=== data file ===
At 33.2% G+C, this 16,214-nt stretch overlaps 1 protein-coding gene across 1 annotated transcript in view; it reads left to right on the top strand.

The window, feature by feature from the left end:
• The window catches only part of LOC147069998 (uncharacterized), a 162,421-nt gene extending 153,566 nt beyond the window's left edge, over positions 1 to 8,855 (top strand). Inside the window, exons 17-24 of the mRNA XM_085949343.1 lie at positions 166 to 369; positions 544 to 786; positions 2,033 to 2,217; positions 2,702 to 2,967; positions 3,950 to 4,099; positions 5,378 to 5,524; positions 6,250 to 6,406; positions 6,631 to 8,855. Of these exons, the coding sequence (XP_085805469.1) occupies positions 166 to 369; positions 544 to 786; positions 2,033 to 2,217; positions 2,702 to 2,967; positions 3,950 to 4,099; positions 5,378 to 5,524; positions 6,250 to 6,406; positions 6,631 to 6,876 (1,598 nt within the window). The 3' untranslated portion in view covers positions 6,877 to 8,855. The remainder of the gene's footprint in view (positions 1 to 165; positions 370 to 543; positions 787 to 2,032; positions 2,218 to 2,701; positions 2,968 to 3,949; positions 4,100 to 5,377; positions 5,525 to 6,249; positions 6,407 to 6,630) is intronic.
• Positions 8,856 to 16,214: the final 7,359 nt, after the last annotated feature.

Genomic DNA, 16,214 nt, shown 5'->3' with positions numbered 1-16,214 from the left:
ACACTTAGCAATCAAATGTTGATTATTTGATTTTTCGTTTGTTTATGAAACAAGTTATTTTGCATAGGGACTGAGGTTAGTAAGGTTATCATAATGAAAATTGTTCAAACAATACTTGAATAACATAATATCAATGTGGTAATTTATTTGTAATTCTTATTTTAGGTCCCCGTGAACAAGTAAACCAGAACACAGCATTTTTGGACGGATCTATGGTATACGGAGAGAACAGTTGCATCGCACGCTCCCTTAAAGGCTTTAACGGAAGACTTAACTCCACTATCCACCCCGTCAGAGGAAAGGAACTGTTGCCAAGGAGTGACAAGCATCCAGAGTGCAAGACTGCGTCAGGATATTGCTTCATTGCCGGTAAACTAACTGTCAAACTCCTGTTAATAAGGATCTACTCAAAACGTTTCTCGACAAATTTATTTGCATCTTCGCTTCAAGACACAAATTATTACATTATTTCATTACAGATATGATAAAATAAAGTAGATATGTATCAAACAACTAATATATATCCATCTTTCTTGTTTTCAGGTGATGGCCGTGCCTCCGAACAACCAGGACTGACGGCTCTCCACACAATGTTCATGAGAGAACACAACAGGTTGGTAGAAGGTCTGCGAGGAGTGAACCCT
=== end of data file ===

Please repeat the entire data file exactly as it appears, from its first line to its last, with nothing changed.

At 33.2% G+C, this 16,214-nt stretch overlaps 1 protein-coding gene across 1 annotated transcript in view; it reads left to right on the top strand.

The window, feature by feature from the left end:
• The window catches only part of LOC147069998 (uncharacterized), a 162,421-nt gene extending 153,566 nt beyond the window's left edge, over positions 1 to 8,855 (top strand). Inside the window, exons 17-24 of the mRNA XM_085949343.1 lie at positions 166 to 369; positions 544 to 786; positions 2,033 to 2,217; positions 2,702 to 2,967; positions 3,950 to 4,099; positions 5,378 to 5,524; positions 6,250 to 6,406; positions 6,631 to 8,855. Of these exons, the coding sequence (XP_085805469.1) occupies positions 166 to 369; positions 544 to 786; positions 2,033 to 2,217; positions 2,702 to 2,967; positions 3,950 to 4,099; positions 5,378 to 5,524; positions 6,250 to 6,406; positions 6,631 to 6,876 (1,598 nt within the window). The 3' untranslated portion in view covers positions 6,877 to 8,855. The remainder of the gene's footprint in view (positions 1 to 165; positions 370 to 543; positions 787 to 2,032; positions 2,218 to 2,701; positions 2,968 to 3,949; positions 4,100 to 5,377; positions 5,525 to 6,249; positions 6,407 to 6,630) is intronic.
• Positions 8,856 to 16,214: the final 7,359 nt, after the last annotated feature.

Genomic DNA, 16,214 nt, shown 5'->3' with positions numbered 1-16,214 from the left:
ACACTTAGCAATCAAATGTTGATTATTTGATTTTTCGTTTGTTTATGAAACAAGTTATTTTGCATAGGGACTGAGGTTAGTAAGGTTATCATAATGAAAATTGTTCAAACAATACTTGAATAACATAATATCAATGTGGTAATTTATTTGTAATTCTTATTTTAGGTCCCCGTGAACAAGTAAACCAGAACACAGCATTTTTGGACGGATCTATGGTATACGGAGAGAACAGTTGCATCGCACGCTCCCTTAAAGGCTTTAACGGAAGACTTAACTCCACTATCCACCCCGTCAGAGGAAAGGAACTGTTGCCAAGGAGTGACAAGCATCCAGAGTGCAAGACTGCGTCAGGATATTGCTTCATTGCCGGTAAACTAACTGTCAAACTCCTGTTAATAAGGATCTACTCAAAACGTTTCTCGACAAATTTATTTGCATCTTCGCTTCAAGACACAAATTATTACATTATTTCATTACAGATATGATAAAATAAAGTAGATATGTATCAAACAACTAATATATATCCATCTTTCTTGTTTTCAGGTGATGGCCGTGCCTCCGAACAACCAGGACTGACGGCTCTCCACACAATGTTCATGAGAGAACACAACAGGTTGGTAGAAGGTCTGCGAGGAGTGAACCCT